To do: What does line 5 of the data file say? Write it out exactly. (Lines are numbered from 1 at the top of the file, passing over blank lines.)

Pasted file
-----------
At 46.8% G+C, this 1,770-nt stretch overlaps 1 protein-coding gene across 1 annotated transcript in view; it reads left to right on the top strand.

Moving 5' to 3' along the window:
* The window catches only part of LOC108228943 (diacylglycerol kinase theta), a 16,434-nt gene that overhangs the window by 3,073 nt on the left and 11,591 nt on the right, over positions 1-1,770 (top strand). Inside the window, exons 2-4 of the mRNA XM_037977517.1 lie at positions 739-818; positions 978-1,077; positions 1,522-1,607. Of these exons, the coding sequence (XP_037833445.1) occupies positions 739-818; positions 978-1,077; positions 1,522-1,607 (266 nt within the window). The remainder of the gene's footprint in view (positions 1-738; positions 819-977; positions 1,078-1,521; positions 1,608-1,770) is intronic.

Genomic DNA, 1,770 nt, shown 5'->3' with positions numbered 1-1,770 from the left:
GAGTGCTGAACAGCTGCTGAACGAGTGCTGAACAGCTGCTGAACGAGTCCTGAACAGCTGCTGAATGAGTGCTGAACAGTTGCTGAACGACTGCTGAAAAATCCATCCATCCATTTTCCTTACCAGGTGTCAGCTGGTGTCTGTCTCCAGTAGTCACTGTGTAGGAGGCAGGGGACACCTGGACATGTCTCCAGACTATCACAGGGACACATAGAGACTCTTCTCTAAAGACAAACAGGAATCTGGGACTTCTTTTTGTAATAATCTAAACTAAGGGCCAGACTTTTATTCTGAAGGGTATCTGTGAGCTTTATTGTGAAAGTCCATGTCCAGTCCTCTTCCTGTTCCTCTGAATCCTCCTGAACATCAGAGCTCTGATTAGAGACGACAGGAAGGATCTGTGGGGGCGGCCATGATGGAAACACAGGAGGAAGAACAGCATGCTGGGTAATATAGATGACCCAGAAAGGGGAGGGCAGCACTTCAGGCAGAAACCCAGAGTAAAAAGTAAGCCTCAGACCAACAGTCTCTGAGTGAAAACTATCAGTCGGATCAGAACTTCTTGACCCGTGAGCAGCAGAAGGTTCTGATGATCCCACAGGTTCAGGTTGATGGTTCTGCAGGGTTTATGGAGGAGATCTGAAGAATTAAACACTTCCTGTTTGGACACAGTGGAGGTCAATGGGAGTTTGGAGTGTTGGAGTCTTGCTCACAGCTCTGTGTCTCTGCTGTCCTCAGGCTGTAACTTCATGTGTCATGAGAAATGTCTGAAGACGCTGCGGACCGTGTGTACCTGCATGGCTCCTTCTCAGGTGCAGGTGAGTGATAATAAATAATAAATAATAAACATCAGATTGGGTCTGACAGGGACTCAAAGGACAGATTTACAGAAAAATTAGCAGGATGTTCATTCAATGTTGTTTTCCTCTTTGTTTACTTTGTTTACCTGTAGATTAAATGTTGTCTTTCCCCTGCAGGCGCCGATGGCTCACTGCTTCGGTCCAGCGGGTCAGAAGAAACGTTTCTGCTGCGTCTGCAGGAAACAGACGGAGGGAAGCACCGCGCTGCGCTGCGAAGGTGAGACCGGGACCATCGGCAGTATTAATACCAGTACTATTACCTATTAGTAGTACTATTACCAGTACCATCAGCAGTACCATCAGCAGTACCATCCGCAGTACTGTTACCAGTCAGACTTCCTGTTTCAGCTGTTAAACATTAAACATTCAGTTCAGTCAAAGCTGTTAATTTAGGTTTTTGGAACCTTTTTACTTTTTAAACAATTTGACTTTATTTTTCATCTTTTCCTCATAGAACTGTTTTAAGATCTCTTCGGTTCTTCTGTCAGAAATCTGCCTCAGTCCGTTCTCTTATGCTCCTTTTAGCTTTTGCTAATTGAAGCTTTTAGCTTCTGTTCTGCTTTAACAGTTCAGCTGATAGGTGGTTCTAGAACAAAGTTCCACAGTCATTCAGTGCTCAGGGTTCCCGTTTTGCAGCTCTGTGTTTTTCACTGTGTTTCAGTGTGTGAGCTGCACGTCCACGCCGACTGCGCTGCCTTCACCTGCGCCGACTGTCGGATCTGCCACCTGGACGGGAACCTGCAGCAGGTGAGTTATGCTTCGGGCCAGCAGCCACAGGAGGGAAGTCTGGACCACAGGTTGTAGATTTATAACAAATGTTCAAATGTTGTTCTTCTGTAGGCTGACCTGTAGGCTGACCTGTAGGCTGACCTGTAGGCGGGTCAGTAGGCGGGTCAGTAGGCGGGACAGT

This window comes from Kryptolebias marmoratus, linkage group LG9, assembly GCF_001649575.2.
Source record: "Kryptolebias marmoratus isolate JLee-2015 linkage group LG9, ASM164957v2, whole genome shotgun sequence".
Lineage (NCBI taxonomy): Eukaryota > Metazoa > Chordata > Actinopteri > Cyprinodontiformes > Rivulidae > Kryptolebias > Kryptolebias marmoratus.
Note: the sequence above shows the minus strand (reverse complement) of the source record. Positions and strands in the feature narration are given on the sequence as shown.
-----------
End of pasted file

GAGTGCTGAACAGCTGCTGAACGAGTGCTGAACAGCTGCTGAACGAGTCCTGAACAGCTGCTGAATGAGTGCTGAACAGTTGCTGAACGACTGCTGAAAAATCCATCCATCCATTTTCCTTACCAGGTGTCAGCTGGTGTCTGTCTCCAGTAGTCACTGTGTAGGAGGCAGGGGACACCTGGACATGTCTCCAGACTATCACAGGGACACATAGAGACTCTTCTCTAAAGACAAACAGGAATCTGGGACTTCTTTTTGTAATAATCTAAACTAAGGGCCAGACTTTTATTCTGAAGGGTATCTGTGAGCTTTATTGTGAAAGTCCATGTCCAGTCCTCTTCCTGTTCCTCTGAATCCTCCTGAACATCAGAGCTCTGATTAGAGACGACAGGAAGGATCTGTGGGGGCGGCCATGATGGAAACACAGGAGGAAGAACAGCATGCTGGGTAATATAGATGACCCAGAAAGGGGAGGGCAGCACTTCAGGCAGAAACCCAGAGTAAAAAGTAAGCCTCAGACCAACAGTCTCTGAGTGAAAACTATCAGTCGGATCAGAACTTCTTGACCCGTGAGCAGCAGAAGGTTCTGATGATCCCACAGGTTCAGGTTGATGGTTCTGCAGGGTTTATGGAGGAGATCTGAAGAATTAAACACTTCCTGTTTGGACACAGTGGAGGTCAATGGGAGTTTGGAGTGTTGGAGTCTTGCTCACAGCTCTGTGTCTCTGCTGTCCTCAGGCTGTAACTTCATGTGTCATGAGAAATGTCTGAAGACGCTGCGGACCGTGTGTACCTGCATGGCTCCTTCTCAGGTGCAGGTGAGTGATAATAAATAATAAATAATAAACATCAGATTGGGTCTGACAGGGACTCAAAGGACAGATTTACAGAAAAATTAGCAGGATGTTCATTCAATGTTGTTTTCCTCTTTGTTTACTTTGTTTACCTGTAGATTAAATGTTGTCTTTCCCCTGCAGGCGCCGATGGCTCACTGCTTCGGTCCAGCGGGTCAGAAGAAACGTTTCTGCTGCGTCTGCAGGAAACAGACGGAGGGAAGCACCGCGCTGCGCTGCGAAGGTGAGACCGGGACCATCGGCAGTATTAATACCAGTACTATTACCTATTAGTAGTACTATTACCAGTACCATCAGCAGTACCATCAGCAGTACCATCCGCAGTACTGTTACCAGTCAGACTTCCTGTTTCAGCTGTTAAACATTAAACATTCAGTTCAGTCAAAGCTGTTAATTTAGGTTTTTGGAACCTTTTTACTTTTTAAACAATTTGACTTTATTTTTCATCTTTTCCTCATAGAACTGTTTTAAGATCTCTTCGGTTCTTCTGTCAGAAATCTGCCTCAGTCCGTTCTCTTATGCTCCTTTTAGCTTTTGCTAATTGAAGCTTTTAGCTTCTGTTCTGCTTTAACAGTTCAGCTGATAGGTGGTTCTAGAACAAAGTTCCACAGTCATTCAGTGCTCAGGGTTCCCGTTTTGCAGCTCTGTGTTTTTCACTGTGTTTCAGTGTGTGAGCTGCACGTCCACGCCGACTGCGCTGCCTTCACCTGCGCCGACTGTCGGATCTGCCACCTGGACGGGAACCTGCAGCAGGTGAGTTATGCTTCGGGCCAGCAGCCACAGGAGGGAAGTCTGGACCACAGGTTGTAGATTTATAACAAATGTTCAAATGTTGTTCTTCTGTAGGCTGACCTGTAGGCTGACCTGTAGGCTGACCTGTAGGCGGGTCAGTAGGCGGGTCAGTAGGCGGGACAGT